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Fire Emblem Engage review: A little less conversation, a little more action please

(Switch) **** Age: 12+



So there’s this evil dragon, right? And an amnesiac hero. And a bunch of rings to collect so you can save the world.

Engage doesn’t spare the cliches in this latest entry to the tactical turn-based Fire Emblem series but the story carries less weight than usual while maintaining a high level of intriguing gameplay.

Coming just seven months after the last Fire Emblem entry in the canon – an action-oriented slash-em-up – Engage returns to the more conventional set-up of the franchise, in which a band of warriors take turns fighting a wicked villain and hordes of underlings. Unfortunately, though, the narrative framing leaves a fair bit to be desired, bogged down in anime banalities and unconvincing voice performances. Even the costumes – some of which look as if they’re on loan from the Rio carnival or a Mardi Gras – prove more distracting than attractive.

The hero needs to assemble a team of characters – seemingly drawn from the greatest hits of Fire Emblem’s history – and chase down the rings of power, each of which contains a powerful spirit ally. These ghostly new friends (or Emblems as they are dubbed) can pair up with one of your characters and be summoned on the battlefield for super-abilities, albeit for a limit of three turns.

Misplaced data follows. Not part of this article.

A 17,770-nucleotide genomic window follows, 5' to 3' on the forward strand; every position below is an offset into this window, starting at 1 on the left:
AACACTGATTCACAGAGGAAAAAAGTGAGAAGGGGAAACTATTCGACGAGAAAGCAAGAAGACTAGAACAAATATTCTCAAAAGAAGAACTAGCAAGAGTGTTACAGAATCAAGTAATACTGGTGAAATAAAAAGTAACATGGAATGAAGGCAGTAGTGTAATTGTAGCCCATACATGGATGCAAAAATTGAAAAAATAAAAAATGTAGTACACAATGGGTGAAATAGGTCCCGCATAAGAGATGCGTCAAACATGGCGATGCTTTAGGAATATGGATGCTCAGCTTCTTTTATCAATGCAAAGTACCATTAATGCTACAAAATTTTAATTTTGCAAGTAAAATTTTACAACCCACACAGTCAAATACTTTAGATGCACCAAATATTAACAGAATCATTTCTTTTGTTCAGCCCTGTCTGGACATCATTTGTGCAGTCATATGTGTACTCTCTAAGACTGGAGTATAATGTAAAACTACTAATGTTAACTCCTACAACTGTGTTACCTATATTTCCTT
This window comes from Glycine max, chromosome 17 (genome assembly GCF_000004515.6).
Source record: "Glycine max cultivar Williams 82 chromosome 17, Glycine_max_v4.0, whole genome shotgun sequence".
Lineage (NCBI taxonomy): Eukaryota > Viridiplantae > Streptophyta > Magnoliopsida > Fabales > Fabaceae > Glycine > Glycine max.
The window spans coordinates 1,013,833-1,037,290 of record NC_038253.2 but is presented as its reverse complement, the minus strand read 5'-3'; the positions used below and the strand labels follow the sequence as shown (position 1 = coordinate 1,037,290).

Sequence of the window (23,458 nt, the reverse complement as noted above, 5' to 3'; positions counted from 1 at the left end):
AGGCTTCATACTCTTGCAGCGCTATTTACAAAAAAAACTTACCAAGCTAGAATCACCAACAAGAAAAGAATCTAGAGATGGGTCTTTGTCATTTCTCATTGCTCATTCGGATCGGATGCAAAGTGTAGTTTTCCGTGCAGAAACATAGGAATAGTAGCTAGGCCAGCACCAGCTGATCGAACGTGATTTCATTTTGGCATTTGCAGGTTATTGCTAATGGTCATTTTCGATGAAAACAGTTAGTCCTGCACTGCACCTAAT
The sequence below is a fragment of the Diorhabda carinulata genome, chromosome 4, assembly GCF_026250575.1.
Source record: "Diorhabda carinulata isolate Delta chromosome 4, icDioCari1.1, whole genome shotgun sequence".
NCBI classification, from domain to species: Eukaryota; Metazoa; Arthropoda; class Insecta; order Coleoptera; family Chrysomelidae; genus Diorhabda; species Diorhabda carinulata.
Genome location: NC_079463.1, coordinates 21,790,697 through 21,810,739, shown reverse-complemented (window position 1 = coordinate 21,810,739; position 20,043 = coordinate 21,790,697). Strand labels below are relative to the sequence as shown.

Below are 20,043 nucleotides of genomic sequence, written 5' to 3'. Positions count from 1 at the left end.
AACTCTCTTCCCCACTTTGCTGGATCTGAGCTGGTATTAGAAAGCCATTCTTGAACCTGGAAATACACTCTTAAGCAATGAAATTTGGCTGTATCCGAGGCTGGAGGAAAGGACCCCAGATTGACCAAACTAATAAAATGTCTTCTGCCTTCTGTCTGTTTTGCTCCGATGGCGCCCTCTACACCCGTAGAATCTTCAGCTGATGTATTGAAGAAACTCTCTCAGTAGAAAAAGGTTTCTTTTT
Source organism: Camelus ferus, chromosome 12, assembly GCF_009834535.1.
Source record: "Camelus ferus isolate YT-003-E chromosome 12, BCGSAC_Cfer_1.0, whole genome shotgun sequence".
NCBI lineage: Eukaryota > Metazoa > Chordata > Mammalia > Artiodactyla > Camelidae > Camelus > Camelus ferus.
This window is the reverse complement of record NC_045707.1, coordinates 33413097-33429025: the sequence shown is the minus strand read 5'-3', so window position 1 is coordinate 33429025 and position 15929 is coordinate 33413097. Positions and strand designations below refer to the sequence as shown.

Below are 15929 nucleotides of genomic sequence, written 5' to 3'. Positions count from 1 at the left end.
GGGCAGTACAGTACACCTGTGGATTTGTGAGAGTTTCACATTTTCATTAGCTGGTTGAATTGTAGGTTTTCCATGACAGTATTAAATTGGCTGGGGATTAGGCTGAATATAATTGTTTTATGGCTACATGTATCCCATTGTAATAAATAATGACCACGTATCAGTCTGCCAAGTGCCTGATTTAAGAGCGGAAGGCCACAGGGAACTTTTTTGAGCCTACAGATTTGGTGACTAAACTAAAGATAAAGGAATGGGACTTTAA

In between battles, Engages indulges in a little less of the socialising and bonding that is the hallmark of the series but compromises with a raft of mini-games that help to level up characters. Like me, though, you might find it hard to care as much about this party of fighters as you have in the past.

Redemption arrives in the complex push-and-pull mechanics of the tactical skirmishes. Engage brings back the rock-paper-scissors triangle of attacks, meaning you need to carefully choose whether to deploy a character with sword, axe or lance depending on your enemy’s weapon. Failure to select wisely will leave your fighter vulnerable and unable to counter-attack.

Plenty of other nuances – particularly the pleasing depth and animation of the spirit allies’ special moves – mean that battles are rarely straightforward nor dull waves of attrition.

You might be tempted to skip some of the more vapid conversations among the party so as to, ahem, engage sooner in renewed battlefield confrontations. By my reckoning, you won’t be missing much and will enjoy this Fire Emblem all the greater.

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